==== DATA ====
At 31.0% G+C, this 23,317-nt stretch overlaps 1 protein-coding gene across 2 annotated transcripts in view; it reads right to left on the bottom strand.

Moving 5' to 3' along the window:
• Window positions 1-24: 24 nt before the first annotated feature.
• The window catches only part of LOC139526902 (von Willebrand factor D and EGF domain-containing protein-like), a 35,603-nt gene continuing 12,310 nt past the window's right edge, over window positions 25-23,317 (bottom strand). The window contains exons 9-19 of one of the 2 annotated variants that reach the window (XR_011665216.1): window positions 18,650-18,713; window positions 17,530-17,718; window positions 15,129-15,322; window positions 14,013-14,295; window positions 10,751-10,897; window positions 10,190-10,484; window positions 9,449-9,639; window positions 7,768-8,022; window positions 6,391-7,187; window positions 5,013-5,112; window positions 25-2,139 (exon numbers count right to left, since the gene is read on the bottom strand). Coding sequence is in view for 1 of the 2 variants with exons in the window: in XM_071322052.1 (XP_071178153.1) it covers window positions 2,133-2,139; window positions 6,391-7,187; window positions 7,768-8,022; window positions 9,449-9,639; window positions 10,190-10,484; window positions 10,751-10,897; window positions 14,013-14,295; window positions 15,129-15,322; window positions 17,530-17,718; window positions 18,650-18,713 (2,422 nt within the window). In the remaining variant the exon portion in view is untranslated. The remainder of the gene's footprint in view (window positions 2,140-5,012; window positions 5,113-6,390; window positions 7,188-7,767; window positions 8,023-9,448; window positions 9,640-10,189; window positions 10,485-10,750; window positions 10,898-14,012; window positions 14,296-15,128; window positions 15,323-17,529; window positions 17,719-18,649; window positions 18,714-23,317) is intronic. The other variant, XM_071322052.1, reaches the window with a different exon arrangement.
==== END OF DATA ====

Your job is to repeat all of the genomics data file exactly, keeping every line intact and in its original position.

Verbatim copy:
At 31.0% G+C, this 23,317-nt stretch overlaps 1 protein-coding gene across 2 annotated transcripts in view; it reads right to left on the bottom strand.

Moving 5' to 3' along the window:
• Window positions 1-24: 24 nt before the first annotated feature.
• The window catches only part of LOC139526902 (von Willebrand factor D and EGF domain-containing protein-like), a 35,603-nt gene continuing 12,310 nt past the window's right edge, over window positions 25-23,317 (bottom strand). The window contains exons 9-19 of one of the 2 annotated variants that reach the window (XR_011665216.1): window positions 18,650-18,713; window positions 17,530-17,718; window positions 15,129-15,322; window positions 14,013-14,295; window positions 10,751-10,897; window positions 10,190-10,484; window positions 9,449-9,639; window positions 7,768-8,022; window positions 6,391-7,187; window positions 5,013-5,112; window positions 25-2,139 (exon numbers count right to left, since the gene is read on the bottom strand). Coding sequence is in view for 1 of the 2 variants with exons in the window: in XM_071322052.1 (XP_071178153.1) it covers window positions 2,133-2,139; window positions 6,391-7,187; window positions 7,768-8,022; window positions 9,449-9,639; window positions 10,190-10,484; window positions 10,751-10,897; window positions 14,013-14,295; window positions 15,129-15,322; window positions 17,530-17,718; window positions 18,650-18,713 (2,422 nt within the window). In the remaining variant the exon portion in view is untranslated. The remainder of the gene's footprint in view (window positions 2,140-5,012; window positions 5,113-6,390; window positions 7,188-7,767; window positions 8,023-9,448; window positions 9,640-10,189; window positions 10,485-10,750; window positions 10,898-14,012; window positions 14,296-15,128; window positions 15,323-17,529; window positions 17,719-18,649; window positions 18,714-23,317) is intronic. The other variant, XM_071322052.1, reaches the window with a different exon arrangement.